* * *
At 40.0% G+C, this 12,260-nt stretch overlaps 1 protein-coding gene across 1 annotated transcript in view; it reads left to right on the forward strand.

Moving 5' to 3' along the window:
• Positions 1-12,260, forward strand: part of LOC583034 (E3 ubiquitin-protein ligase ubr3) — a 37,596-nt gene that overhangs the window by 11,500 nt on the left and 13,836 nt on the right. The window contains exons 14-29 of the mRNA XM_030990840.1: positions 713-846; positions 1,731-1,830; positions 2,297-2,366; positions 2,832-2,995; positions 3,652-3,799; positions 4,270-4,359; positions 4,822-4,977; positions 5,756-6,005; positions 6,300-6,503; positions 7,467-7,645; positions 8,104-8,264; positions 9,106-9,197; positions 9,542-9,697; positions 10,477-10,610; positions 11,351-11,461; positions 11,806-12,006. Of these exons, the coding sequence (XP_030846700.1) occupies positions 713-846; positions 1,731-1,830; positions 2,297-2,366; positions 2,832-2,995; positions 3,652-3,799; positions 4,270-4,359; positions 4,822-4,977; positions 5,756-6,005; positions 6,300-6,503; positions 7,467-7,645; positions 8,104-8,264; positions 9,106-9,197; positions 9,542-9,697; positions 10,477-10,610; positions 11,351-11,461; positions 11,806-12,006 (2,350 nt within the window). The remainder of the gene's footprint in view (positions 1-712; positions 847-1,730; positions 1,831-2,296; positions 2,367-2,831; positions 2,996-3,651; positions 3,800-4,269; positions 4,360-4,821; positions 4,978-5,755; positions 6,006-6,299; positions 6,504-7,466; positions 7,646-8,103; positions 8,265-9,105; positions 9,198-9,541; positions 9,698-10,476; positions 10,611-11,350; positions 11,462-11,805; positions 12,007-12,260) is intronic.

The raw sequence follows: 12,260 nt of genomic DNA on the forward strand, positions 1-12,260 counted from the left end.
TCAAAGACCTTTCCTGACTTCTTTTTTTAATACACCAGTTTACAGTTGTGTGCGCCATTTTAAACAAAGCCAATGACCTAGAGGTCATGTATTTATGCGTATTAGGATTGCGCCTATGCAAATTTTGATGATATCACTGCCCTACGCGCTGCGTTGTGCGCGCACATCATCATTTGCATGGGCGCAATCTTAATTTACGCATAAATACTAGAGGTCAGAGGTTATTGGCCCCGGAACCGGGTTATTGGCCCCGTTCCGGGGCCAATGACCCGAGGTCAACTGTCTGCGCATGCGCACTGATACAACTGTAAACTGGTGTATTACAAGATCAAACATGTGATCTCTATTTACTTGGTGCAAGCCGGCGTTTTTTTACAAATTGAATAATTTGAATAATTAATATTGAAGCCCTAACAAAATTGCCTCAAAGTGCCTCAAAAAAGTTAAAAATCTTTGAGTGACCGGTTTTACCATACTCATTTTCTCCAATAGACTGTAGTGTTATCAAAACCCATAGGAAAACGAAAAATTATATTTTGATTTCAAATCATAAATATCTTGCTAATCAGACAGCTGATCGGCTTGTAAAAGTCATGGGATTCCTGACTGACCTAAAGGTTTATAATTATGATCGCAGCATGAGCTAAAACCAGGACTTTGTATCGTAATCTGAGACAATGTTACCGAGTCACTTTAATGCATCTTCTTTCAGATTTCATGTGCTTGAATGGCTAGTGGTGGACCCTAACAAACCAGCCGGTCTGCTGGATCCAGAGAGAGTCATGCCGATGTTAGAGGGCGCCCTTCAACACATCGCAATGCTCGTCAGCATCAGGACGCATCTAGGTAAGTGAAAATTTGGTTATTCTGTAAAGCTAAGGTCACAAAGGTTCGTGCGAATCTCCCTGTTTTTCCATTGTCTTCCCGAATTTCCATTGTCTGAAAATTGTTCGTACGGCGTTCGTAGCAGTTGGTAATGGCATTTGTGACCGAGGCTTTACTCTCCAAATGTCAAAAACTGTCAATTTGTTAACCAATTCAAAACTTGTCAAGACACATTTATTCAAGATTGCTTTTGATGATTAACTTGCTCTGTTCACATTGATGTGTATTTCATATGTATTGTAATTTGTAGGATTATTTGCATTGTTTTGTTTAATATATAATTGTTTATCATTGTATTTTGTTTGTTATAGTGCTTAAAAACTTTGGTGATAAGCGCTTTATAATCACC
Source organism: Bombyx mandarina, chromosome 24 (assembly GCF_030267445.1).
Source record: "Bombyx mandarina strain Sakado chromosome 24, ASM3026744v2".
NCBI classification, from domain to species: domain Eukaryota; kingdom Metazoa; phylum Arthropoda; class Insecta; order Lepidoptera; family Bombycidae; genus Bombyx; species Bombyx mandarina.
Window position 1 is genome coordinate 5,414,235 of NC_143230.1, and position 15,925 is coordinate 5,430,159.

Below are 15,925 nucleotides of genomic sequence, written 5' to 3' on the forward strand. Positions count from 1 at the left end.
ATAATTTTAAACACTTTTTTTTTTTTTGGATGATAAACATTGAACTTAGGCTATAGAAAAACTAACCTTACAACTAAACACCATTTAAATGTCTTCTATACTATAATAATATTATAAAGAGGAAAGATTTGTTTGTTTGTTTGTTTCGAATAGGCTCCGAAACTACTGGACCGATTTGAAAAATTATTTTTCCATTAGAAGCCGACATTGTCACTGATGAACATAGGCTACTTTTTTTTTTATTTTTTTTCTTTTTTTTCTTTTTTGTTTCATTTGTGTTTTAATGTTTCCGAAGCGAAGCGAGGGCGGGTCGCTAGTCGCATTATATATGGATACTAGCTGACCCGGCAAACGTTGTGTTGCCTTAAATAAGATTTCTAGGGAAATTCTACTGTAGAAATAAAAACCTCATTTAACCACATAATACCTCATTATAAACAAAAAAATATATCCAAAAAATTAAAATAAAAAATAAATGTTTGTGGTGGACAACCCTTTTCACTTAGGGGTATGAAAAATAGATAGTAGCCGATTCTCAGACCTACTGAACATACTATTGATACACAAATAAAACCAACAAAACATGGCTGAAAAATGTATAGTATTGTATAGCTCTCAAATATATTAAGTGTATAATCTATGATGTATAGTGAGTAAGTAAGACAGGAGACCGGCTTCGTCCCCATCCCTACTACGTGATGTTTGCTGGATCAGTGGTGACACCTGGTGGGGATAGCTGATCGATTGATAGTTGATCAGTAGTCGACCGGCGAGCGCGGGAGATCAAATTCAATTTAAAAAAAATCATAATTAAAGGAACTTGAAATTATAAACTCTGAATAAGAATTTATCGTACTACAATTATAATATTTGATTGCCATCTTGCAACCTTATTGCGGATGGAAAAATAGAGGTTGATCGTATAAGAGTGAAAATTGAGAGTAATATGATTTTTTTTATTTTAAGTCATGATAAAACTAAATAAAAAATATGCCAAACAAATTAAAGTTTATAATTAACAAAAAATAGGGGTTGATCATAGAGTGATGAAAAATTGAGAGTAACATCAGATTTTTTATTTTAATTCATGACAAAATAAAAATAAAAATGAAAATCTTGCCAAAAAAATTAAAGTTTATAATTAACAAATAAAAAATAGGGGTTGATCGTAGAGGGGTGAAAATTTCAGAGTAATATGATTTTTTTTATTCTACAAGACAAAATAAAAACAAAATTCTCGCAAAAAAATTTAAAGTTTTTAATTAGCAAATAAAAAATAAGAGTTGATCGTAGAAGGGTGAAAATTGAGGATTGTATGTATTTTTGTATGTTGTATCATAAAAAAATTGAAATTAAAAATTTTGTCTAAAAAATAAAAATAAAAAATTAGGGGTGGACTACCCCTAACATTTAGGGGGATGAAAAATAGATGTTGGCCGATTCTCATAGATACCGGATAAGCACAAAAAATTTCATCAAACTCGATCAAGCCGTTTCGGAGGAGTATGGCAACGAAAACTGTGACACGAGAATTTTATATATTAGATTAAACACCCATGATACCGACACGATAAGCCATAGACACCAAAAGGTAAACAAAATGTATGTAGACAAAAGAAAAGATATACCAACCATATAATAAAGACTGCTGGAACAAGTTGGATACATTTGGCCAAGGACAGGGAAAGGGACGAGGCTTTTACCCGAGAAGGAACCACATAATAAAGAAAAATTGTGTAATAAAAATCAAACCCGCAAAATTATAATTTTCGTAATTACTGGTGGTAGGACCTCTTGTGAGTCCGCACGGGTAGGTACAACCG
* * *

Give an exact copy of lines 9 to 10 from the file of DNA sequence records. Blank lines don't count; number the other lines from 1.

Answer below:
Window position 1 is genome coordinate 5,414,235 of NC_143230.1, and position 15,925 is coordinate 5,430,159.

Below are 15,925 nucleotides of genomic sequence, written 5' to 3' on the forward strand. Positions count from 1 at the left end.